scheduled to begin this month. Some of the instrumentation for the
telescopes is being built in the Goodman Laboratory for Astronomical
Instrumentation on the UNC-Chapel Hill campus, before being shipped to
In September, 15 UNC-Chapel Hill undergraduate students will travel to the
PROMPT and SOAR sites in Chile with astronomers Drs. Gerald Cecil and Wayne
Christiansen and graduate student Jane Moran. The group will assemble PROMPT
as part of a semester-long Burch Field Research Seminar study-abroad
program. Students also will conduct research using the SOAR telescope. The
Burch program is funded by a gift from alumnus Lucius E. Burch III.
The first phase is scheduled for completion this year, and the second phase,
which supports a major equipment upgrade, is scheduled for completion in
Once completed, PROMPT will be monitored every night by graduate and
undergraduate students working at UNC-Chapel Hill’s new Henry Cox Remote
Observing Center, located in Morehead Observatory. The center is made
possible by a gift from alumnus Henry Cox of Seminole, Fla.
Astronomers only recently have learned that gamma-ray bursts result when
stars more than 30 times as massive as the sun reach the end of their lives
and collapse to form black holes, said Reichart.
Since gamma rays do not penetrate Earth’s atmosphere, PROMPT will be fed
targets from spacecraft that have been designed to find gamma-ray bursts.
The most powerful satellite will be NASA’s Swift Gamma-Ray Burst Mission,
which is due to be launched later this year. Swift is expected to discover
one gamma-ray burst every few days and to transmit coordinates to computers
on the ground within tens of seconds of each explosion.
PROMPT then will observe these gamma-ray bursts at visible and infrared
and will do so within mere seconds of spacecraft notification, when they are
still expected to be very bright, even if at great distances, said Reichart.
Since humans cannot react on so rapid a timescale, PROMPT will be entirely
controlled by computers.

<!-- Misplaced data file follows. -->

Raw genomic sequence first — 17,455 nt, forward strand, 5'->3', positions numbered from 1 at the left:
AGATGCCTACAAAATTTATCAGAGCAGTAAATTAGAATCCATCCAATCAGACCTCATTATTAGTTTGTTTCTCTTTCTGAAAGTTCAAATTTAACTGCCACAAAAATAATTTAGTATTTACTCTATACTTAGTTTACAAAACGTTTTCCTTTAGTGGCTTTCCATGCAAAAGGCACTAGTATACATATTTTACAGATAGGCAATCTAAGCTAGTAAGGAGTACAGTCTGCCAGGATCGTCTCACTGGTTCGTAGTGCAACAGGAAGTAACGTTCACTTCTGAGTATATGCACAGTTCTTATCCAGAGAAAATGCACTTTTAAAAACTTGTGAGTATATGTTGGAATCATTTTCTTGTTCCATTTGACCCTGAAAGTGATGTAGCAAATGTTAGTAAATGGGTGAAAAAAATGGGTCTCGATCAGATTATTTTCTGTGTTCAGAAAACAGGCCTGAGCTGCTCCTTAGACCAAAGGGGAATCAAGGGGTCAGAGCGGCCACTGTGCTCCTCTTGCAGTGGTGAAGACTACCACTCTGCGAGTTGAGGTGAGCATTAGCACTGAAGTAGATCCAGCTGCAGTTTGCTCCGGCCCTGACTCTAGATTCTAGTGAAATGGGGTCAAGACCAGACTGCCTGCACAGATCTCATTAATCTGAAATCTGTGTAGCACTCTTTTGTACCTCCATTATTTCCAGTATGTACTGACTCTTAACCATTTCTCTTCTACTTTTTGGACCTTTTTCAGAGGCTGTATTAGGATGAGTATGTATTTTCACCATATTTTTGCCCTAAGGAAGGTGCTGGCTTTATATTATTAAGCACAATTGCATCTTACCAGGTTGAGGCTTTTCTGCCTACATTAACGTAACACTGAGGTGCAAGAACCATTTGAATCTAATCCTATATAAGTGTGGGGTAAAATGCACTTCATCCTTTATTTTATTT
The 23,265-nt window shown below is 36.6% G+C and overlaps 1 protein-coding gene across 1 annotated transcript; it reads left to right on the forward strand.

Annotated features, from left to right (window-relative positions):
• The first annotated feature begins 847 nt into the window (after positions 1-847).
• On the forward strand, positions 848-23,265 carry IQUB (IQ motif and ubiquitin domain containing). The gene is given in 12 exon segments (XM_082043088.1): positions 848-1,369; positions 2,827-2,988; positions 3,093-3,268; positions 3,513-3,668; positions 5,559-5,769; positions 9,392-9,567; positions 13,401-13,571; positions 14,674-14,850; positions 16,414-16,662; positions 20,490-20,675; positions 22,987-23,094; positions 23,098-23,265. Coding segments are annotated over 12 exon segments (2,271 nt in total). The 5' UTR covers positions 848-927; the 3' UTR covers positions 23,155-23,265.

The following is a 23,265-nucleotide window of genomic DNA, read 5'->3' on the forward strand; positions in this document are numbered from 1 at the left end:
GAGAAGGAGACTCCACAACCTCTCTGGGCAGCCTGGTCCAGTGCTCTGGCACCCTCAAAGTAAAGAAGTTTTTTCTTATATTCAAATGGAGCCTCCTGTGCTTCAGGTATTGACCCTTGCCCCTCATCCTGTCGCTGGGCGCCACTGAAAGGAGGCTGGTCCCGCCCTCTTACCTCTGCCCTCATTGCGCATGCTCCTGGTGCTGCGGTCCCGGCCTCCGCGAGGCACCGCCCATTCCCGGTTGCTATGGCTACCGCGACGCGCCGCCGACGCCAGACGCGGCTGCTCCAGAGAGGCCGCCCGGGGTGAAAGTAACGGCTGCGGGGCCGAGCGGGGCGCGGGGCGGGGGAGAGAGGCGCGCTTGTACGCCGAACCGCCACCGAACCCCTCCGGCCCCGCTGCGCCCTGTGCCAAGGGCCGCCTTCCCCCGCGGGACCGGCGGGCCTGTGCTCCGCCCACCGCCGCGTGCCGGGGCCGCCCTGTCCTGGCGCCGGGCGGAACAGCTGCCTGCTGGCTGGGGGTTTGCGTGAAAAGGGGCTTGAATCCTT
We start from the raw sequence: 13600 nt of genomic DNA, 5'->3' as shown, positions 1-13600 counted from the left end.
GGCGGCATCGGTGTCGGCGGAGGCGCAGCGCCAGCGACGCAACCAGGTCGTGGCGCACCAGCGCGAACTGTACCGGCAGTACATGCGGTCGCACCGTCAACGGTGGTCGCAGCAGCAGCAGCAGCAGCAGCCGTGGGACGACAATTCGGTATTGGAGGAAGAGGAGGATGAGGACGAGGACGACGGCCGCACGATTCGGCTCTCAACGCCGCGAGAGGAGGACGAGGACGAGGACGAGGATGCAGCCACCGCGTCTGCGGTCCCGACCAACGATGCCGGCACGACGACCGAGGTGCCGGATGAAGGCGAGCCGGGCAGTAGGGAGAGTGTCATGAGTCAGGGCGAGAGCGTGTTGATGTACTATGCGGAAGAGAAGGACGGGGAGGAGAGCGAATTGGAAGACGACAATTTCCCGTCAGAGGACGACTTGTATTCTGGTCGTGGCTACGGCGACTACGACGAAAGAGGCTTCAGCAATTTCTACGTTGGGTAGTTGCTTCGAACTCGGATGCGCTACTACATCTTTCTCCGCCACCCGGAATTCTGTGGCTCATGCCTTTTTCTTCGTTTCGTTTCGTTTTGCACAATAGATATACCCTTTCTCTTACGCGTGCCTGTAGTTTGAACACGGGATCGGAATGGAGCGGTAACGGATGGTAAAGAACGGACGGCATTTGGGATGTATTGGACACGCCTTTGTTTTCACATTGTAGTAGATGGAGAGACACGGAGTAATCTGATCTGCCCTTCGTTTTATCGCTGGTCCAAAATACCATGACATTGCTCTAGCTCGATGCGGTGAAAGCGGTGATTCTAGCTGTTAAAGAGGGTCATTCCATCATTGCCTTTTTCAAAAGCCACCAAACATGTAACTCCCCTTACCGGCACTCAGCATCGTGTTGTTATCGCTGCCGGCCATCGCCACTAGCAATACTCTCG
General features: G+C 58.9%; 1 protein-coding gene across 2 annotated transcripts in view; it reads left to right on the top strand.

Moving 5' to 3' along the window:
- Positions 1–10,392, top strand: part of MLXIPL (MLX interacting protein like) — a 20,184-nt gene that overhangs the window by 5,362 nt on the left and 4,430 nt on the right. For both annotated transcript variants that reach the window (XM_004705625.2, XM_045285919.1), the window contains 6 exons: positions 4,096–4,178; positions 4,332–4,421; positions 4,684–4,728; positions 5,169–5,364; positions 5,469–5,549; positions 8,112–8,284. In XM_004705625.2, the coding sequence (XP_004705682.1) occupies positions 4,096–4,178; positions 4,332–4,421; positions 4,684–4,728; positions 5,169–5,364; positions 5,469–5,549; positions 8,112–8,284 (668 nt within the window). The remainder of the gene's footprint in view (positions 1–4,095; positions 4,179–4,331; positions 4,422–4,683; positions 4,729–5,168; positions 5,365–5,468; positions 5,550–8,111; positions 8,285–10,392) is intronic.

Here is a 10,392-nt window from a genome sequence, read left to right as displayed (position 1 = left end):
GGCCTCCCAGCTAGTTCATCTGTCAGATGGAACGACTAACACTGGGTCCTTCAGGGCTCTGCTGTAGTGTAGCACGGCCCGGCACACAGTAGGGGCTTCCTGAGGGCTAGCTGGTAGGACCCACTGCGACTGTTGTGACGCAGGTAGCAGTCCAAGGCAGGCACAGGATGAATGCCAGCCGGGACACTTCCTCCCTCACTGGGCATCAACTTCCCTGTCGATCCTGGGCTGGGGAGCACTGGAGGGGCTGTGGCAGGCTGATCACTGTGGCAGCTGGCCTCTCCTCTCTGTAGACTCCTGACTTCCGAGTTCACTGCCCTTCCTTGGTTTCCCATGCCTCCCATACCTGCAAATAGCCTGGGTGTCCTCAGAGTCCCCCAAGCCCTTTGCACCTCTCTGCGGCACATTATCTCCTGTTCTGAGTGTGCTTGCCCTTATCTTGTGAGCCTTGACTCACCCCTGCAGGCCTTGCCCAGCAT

Each PROMPT telescope will have a unique capability, said Reichart, such as
observation of violet light, blue light, red light and very red light. One
will observe infrared light, which the human eye cannot see, and another
will measure the polarization, or orientation, of incoming light waves,
which should yield valuable information about the role of magnetic fields in
the creation of gamma-ray bursts.
As much as 10 percent of Swift’s gamma-ray bursts is expected to be more
distant than the most distant object yet identified in the universe, said
Reichart. PROMPT’s ability to observe gamma-ray bursts simultaneously in
multiple colors, and to do so quickly before they fade away, will allow it
to promptly pick out record breakers, he said.
Since light travels at a finite speed, the most distant gamma-ray bursts are
thought to have emitted their light when the universe was only 1 percent of
its current age. “In this way, PROMPT will use gamma-ray bursts to probe the
early universe,” Reichart said.
When a record-breaking gamma-ray burst is identified, the six 0.4-meter
diameter PROMPT telescopes will also relay this data to the much larger SOAR
telescope – only one mountaintop away.
UNC is the founding partner of the SOAR consortium and will lead the
gamma-ray burst research conducted there. SOAR will use PROMPT gamma-ray
bursts as cosmic backlights to probe the early universe in even more
The PROMPT project is the brainchild of Reichart, who received the
Astronomical Society of the Pacific’s Robert J. Trumpler Award for top
doctoral dissertation research in North America in 2003. His research,
which links gamma-ray bursts to the deaths of massive stars, also made
Science Magazine’s “Top 10 Breakthroughs in Science” list in 1999.